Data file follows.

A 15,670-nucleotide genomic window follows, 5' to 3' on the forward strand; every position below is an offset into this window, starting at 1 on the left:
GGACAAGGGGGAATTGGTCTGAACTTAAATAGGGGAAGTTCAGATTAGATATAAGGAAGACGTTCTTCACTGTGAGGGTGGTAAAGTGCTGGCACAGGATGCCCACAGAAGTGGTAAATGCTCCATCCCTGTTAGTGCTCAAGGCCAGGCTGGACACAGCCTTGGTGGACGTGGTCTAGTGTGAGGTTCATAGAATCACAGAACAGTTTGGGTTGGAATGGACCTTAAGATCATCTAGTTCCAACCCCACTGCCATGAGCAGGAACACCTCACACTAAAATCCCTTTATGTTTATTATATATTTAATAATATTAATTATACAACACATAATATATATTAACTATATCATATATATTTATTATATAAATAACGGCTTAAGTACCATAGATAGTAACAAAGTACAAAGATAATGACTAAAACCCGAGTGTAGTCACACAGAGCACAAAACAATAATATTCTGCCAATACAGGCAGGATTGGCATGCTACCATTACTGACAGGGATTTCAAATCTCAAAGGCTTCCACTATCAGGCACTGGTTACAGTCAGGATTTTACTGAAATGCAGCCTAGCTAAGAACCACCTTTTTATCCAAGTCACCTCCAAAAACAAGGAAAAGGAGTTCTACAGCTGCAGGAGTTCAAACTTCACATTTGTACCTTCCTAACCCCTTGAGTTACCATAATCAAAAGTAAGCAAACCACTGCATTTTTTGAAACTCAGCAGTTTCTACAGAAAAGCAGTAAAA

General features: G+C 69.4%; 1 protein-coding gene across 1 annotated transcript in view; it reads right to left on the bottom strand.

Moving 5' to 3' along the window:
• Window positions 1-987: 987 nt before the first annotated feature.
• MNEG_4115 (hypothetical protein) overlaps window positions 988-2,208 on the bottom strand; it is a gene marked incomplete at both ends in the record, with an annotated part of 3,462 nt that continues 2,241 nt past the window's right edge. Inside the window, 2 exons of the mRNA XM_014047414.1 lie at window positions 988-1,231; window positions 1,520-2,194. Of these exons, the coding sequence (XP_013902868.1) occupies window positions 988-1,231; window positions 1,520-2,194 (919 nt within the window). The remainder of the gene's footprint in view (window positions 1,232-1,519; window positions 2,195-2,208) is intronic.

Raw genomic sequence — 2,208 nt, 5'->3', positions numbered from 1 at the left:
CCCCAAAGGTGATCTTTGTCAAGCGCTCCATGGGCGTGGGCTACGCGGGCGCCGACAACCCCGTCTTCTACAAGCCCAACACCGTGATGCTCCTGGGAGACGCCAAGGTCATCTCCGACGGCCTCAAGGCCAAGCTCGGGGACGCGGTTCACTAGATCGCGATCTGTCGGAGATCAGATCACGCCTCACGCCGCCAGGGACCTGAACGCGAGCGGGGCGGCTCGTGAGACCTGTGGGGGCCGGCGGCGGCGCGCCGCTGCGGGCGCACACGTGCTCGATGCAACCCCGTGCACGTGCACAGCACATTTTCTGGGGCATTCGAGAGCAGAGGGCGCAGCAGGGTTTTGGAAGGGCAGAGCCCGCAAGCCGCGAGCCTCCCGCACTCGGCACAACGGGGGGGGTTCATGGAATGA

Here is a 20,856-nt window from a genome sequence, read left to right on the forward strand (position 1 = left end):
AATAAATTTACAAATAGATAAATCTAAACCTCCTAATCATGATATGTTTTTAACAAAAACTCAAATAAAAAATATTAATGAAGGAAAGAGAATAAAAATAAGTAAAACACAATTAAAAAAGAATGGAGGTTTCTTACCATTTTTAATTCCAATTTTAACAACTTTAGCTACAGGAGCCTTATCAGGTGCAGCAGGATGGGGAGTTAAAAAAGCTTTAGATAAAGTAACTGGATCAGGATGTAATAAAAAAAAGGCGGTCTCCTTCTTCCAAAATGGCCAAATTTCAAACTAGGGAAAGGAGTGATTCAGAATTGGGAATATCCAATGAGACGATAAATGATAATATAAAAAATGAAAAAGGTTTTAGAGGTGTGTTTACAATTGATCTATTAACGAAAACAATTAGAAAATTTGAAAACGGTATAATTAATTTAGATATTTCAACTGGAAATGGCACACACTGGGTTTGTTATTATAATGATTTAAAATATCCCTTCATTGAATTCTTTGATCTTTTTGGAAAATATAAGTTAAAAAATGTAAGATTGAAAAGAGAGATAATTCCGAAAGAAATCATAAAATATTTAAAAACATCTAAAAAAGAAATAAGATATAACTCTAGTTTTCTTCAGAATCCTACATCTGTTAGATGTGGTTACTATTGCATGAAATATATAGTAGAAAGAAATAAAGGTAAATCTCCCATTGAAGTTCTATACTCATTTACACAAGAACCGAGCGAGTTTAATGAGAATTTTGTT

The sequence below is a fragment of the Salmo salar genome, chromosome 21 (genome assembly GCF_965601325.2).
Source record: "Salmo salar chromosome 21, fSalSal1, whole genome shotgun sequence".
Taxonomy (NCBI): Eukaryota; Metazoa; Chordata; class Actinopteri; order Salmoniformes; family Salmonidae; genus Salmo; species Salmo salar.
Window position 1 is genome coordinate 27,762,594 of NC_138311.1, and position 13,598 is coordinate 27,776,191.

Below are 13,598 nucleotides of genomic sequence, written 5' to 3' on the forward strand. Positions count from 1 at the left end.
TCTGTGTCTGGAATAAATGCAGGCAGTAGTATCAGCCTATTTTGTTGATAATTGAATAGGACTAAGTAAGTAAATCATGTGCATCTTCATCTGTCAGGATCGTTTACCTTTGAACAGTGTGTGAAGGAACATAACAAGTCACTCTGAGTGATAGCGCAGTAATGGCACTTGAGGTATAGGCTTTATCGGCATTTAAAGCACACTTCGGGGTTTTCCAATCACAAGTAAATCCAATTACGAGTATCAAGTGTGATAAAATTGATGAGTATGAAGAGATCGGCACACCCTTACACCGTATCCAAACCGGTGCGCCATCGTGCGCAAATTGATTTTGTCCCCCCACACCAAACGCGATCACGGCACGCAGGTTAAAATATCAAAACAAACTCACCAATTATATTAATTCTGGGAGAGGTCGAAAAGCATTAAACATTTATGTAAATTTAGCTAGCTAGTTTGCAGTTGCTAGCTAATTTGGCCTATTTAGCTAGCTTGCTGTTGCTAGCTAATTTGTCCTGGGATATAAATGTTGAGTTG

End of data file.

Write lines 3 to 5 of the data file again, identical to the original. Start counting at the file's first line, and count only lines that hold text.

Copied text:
General features: G+C 69.4%; 1 protein-coding gene across 1 annotated transcript in view; it reads right to left on the bottom strand.

Moving 5' to 3' along the window:
• Window positions 1-987: 987 nt before the first annotated feature.